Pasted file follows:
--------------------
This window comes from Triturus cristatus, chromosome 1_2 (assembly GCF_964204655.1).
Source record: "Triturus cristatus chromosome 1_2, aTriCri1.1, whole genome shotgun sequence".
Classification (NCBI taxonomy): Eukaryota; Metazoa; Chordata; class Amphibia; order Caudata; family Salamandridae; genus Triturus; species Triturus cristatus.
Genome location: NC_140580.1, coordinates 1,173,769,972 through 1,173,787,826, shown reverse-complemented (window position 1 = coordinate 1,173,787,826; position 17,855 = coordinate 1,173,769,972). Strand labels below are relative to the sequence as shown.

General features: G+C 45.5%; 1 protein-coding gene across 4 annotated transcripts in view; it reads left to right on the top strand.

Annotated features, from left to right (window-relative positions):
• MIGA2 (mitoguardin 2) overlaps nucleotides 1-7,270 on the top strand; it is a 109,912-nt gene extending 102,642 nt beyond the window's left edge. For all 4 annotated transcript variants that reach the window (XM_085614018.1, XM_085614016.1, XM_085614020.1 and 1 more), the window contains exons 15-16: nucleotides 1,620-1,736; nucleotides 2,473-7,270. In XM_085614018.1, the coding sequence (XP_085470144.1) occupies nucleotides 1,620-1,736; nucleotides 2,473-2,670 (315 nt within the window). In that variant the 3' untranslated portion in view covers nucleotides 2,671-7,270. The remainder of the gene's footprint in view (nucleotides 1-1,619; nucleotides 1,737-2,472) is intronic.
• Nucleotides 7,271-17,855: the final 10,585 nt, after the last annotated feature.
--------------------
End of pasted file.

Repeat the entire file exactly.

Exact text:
This window comes from Triturus cristatus, chromosome 1_2 (assembly GCF_964204655.1).
Source record: "Triturus cristatus chromosome 1_2, aTriCri1.1, whole genome shotgun sequence".
Classification (NCBI taxonomy): Eukaryota; Metazoa; Chordata; class Amphibia; order Caudata; family Salamandridae; genus Triturus; species Triturus cristatus.
Genome location: NC_140580.1, coordinates 1,173,769,972 through 1,173,787,826, shown reverse-complemented (window position 1 = coordinate 1,173,787,826; position 17,855 = coordinate 1,173,769,972). Strand labels below are relative to the sequence as shown.

General features: G+C 45.5%; 1 protein-coding gene across 4 annotated transcripts in view; it reads left to right on the top strand.

Annotated features, from left to right (window-relative positions):
• MIGA2 (mitoguardin 2) overlaps nucleotides 1-7,270 on the top strand; it is a 109,912-nt gene extending 102,642 nt beyond the window's left edge. For all 4 annotated transcript variants that reach the window (XM_085614018.1, XM_085614016.1, XM_085614020.1 and 1 more), the window contains exons 15-16: nucleotides 1,620-1,736; nucleotides 2,473-7,270. In XM_085614018.1, the coding sequence (XP_085470144.1) occupies nucleotides 1,620-1,736; nucleotides 2,473-2,670 (315 nt within the window). In that variant the 3' untranslated portion in view covers nucleotides 2,671-7,270. The remainder of the gene's footprint in view (nucleotides 1-1,619; nucleotides 1,737-2,472) is intronic.
• Nucleotides 7,271-17,855: the final 10,585 nt, after the last annotated feature.